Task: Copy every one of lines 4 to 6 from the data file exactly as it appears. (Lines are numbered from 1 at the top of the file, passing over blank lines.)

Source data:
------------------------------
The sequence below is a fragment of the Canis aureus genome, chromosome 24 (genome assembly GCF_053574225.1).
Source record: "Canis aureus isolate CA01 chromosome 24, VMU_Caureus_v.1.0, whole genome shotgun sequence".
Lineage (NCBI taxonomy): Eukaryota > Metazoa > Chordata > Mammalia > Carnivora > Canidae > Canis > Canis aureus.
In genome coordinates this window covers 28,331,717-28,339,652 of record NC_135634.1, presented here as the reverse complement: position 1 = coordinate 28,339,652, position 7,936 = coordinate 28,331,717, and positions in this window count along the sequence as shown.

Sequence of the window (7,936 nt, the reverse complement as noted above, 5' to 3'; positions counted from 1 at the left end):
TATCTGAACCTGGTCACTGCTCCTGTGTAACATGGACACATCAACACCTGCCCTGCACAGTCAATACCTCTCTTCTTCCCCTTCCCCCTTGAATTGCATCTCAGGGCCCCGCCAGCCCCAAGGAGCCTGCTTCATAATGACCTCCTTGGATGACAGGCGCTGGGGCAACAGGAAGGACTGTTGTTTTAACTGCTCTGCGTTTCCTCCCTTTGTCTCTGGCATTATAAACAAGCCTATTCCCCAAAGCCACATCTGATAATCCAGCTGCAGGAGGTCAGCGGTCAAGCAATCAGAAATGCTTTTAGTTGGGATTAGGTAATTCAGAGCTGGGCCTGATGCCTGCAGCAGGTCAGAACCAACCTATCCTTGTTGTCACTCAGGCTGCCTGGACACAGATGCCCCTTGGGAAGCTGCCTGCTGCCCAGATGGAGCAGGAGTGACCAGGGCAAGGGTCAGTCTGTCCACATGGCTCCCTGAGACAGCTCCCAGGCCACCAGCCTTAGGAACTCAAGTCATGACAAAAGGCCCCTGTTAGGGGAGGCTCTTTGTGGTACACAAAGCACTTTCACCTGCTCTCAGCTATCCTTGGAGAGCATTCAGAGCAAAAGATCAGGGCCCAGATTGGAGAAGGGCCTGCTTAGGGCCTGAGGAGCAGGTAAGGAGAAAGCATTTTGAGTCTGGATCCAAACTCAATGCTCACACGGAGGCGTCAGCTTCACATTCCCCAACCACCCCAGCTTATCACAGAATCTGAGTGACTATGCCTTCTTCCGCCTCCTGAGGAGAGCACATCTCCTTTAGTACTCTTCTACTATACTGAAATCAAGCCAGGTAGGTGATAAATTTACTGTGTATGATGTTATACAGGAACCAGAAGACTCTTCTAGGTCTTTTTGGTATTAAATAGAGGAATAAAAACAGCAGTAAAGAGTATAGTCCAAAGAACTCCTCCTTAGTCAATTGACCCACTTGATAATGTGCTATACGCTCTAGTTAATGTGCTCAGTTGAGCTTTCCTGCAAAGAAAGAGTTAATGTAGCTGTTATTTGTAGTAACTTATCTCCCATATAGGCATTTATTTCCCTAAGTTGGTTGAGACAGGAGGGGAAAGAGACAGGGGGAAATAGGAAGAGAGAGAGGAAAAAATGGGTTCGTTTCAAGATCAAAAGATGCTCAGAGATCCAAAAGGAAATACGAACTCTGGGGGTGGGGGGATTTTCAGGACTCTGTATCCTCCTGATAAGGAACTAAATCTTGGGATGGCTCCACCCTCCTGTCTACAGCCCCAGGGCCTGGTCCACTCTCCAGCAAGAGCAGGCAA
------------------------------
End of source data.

In genome coordinates this window covers 28,331,717-28,339,652 of record NC_135634.1, presented here as the reverse complement: position 1 = coordinate 28,339,652, position 7,936 = coordinate 28,331,717, and positions in this window count along the sequence as shown.

Sequence of the window (7,936 nt, the reverse complement as noted above, 5' to 3'; positions counted from 1 at the left end):
TATCTGAACCTGGTCACTGCTCCTGTGTAACATGGACACATCAACACCTGCCCTGCACAGTCAATACCTCTCTTCTTCCCCTTCCCCCTTGAATTGCATCTCAGGGCCCCGCCAGCCCCAAGGAGCCTGCTTCATAATGACCTCCTTGGATGACAGGCGCTGGGGCAACAGGAAGGACTGTTGTTTTAACTGCTCTGCGTTTCCTCCCTTTGTCTCTGGCATTATAAACAAGCCTATTCCCCAAAGCCACATCTGATAATCCAGCTGCAGGAGGTCAGCGGTCAAGCAATCAGAAATGCTTTTAGTTGGGATTAGGTAATTCAGAGCTGGGCCTGATGCCTGCAGCAGGTCAGAACCAACCTATCCTTGTTGTCACTCAGGCTGCCTGGACACAGATGCCCCTTGGGAAGCTGCCTGCTGCCCAGATGGAGCAGGAGTGACCAGGGCAAGGGTCAGTCTGTCCACATGGCTCCCTGAGACAGCTCCCAGGCCACCAGCCTTAGGAACTCAAGTCATGACAAAAGGCCCCTGTTAGGGGAGGCTCTTTGTGGTACACAAAGCACTTTCACCTGCTCTCAGCTATCCTTGGAGAGCATTCAGAGCAAAAGATCAGGGCCCAGATTGGAGAAGGGCCTGCTTAGGGCCTGAGGAGCAGGTAAGGAGAAAGCATTTTGAGTCTGGATCCAAACTCAATGCTCACACGGAGGCGTCAGCTTCACATTCCCCAACCACCCCAGCTTATCACAGAATCTGAGTGACTATGCCTTCTTCCGCCTCCTGAGGAGAGCACATCTCCTTTAGTACTCTTCTACTATACTGAAATCAAGCCAGGTAGGTGATAAATTTACTGTGTATGATGTTATACAGGAACCAGAAGACTCTTCTAGGTCTTTTTGGTATTAAATAGAGGAATAAAAACAGCAGTAAAGAGTATAGTCCAAAGAACTCCTCCTTAGTCAATTGACCCACTTGATAATGTGCTATACGCTCTAGTTAATGTGCTCAGTTGAGCTTTCCTGCAAAGAAAGAGTTAATGTAGCTGTTATTTGTAGTAACTTATCTCCCATATAGGCATTTATTTCCCTAAGTTGGTTGAGACAGGAGGGGAAAGAGACAGGGGGAAATAGGAAGAGAGAGAGGAAAAAATGGGTTCGTTTCAAGATCAAAAGATGCTCAGAGATCCAAAAGGAAATACGAACTCTGGGGGTGGGGGGATTTTCAGGACTCTGTATCCTCCTGATAAGGAACTAAATCTTGGGATGGCTCCACCCTCCTGTCTACAGCCCCAGGGCCTGGTCCACTCTCCAGCAAGAGCAGGCAA